High Rate of Repeat ED Visits for Kidney Stones

Eleven percent of patients seen in the emergency department (ED) for kidney stones make a repeat ED visit within 30 days, reports a study in Academic Emergency Medicine.

Using a California ED database, the researchers identified 128,564 patients with initial treat-and-release visits to EDs for kidney stones in 2008 to 2009. Of those, 13,684 patients made at least one additional ED visit for their kidney stones within 30 days: a rate of 11 percent. Repeat visits were more frequent for younger patients, for patients receiving Medicaid, and in rural areas with a lower workforce supply of urologists. The rates of repeat visits varied substantially among hospitals.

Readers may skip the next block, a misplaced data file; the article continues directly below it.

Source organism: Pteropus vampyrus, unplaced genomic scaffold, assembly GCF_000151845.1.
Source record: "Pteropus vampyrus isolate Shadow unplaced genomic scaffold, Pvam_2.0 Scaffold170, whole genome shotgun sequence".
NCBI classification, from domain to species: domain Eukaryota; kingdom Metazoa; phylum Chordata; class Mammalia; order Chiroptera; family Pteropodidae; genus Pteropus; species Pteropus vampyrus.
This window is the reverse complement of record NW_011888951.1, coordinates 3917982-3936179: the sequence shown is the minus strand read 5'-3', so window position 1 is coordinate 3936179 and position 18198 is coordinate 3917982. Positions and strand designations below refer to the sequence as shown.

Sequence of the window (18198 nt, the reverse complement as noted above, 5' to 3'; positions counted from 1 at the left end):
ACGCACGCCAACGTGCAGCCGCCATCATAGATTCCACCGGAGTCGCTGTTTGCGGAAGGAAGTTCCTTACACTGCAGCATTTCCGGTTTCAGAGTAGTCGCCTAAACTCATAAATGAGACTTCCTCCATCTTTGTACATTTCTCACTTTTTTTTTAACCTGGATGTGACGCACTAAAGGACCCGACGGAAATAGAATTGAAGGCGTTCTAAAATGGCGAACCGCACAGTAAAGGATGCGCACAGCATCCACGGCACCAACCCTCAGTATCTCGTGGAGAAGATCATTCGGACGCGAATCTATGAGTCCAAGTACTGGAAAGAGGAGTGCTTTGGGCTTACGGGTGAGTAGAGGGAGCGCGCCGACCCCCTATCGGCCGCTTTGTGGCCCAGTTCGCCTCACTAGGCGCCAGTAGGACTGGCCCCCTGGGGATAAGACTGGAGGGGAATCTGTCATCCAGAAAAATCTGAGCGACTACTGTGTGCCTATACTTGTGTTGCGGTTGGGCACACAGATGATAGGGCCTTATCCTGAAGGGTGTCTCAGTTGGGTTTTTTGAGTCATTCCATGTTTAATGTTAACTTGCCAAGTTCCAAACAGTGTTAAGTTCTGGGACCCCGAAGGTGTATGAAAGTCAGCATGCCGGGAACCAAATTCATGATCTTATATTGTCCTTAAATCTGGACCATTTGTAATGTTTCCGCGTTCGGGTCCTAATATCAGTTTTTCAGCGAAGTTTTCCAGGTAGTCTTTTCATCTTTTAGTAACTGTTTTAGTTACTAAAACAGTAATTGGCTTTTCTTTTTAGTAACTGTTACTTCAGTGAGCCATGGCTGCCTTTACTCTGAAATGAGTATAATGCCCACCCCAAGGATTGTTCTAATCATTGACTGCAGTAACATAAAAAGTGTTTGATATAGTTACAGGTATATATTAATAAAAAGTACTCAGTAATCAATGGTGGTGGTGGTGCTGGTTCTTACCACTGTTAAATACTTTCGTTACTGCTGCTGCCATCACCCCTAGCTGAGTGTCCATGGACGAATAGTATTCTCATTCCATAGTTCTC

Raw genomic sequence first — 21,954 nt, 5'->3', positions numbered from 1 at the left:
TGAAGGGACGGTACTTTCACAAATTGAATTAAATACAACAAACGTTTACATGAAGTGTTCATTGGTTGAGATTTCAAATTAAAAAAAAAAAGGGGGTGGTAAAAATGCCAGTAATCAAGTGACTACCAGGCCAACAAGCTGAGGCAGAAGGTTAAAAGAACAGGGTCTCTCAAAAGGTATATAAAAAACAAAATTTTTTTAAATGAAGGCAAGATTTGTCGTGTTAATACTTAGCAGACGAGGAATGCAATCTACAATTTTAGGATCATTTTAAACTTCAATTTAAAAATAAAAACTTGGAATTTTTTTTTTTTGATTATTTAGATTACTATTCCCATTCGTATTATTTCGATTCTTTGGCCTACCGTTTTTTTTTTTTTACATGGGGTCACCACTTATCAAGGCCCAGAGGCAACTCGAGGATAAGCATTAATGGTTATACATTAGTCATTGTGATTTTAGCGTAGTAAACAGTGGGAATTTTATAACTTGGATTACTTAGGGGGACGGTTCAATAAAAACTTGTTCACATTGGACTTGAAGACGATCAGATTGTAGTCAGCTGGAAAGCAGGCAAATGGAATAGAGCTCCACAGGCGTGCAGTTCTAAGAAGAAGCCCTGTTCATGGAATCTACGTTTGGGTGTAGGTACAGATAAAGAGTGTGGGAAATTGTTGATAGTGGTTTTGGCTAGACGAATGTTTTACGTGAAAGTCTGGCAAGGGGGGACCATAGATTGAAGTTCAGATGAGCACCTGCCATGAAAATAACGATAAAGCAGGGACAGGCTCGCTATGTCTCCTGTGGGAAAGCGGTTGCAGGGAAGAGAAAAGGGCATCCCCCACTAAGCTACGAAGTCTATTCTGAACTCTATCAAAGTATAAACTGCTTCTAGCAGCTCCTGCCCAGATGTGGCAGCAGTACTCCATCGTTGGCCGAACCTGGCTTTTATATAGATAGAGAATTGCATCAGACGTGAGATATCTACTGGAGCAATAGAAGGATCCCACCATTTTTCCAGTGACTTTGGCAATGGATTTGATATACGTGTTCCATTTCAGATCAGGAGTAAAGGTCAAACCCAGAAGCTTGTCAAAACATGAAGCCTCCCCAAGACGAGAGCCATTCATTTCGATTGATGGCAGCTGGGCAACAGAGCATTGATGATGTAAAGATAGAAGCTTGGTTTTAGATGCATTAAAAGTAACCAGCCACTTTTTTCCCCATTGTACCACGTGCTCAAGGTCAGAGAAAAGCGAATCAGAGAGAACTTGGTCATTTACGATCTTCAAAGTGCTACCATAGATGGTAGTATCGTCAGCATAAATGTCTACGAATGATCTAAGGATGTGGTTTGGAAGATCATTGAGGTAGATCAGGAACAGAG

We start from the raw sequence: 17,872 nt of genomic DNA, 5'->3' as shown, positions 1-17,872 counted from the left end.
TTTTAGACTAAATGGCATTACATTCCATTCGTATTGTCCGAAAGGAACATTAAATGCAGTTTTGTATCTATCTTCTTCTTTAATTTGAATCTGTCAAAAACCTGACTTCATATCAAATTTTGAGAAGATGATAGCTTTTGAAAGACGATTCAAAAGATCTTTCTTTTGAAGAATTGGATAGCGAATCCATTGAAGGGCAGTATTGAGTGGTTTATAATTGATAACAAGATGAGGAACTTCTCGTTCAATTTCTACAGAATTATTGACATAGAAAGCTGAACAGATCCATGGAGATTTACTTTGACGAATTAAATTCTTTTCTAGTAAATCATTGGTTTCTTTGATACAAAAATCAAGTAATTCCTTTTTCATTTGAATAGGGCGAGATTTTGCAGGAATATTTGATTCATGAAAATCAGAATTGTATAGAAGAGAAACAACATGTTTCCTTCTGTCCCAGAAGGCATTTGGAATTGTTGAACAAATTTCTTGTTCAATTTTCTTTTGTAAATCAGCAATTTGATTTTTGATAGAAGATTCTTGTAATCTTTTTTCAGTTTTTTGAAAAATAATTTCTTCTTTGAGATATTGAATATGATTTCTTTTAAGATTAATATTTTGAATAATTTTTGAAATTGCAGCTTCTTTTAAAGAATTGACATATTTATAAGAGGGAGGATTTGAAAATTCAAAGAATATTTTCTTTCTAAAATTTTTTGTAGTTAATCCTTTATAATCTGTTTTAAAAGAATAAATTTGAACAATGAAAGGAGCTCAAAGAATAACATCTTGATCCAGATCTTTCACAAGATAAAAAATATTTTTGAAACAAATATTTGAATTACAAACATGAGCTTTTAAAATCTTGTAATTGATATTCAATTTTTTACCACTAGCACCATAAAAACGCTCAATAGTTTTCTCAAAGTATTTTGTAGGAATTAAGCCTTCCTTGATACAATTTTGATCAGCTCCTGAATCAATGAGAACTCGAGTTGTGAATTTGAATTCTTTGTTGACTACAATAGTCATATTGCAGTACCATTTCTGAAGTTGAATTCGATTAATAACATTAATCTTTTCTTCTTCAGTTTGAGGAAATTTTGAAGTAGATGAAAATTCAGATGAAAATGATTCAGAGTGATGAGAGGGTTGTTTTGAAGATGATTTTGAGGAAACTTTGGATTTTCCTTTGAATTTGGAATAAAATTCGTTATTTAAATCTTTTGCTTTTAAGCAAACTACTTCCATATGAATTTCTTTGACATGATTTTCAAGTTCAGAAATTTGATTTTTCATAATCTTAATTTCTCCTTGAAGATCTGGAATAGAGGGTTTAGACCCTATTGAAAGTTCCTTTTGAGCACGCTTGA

Twenty-nine percent of patients with repeat visits either were hospitalized or underwent an urgent procedure. These outcomes were more likely for patients aged 75 or older, odds ratio (OR) 3.90; for women, OR 1.82; and for patients living in areas with a higher supply of urologists, OR 1.77. Repeat visits were less likely for patients who had a white blood cell count at their initial ED visit, OR 0.86.

Kidney stones are a common reason for ED visits, and more than 90 percent of patients are treated and released. Preventing repeat visits is important to reduce the “excruciating pain” of kidney stones and to reduce health care costs.

The findings suggest that that one of nine patients makes a repeat ED visit for kidney stones. Close to one-third of these repeat visits result in hospitalization or an urgent procedure. Markers of access and quality of care may be useful targets for efforts to reduce high-cost, high-acuity repeat visits for kidney stones [Scales CD Jr., et al. Emergency department revisits for patients with kidney stones in California. Acad Emerg Med 2015; 22:468–474].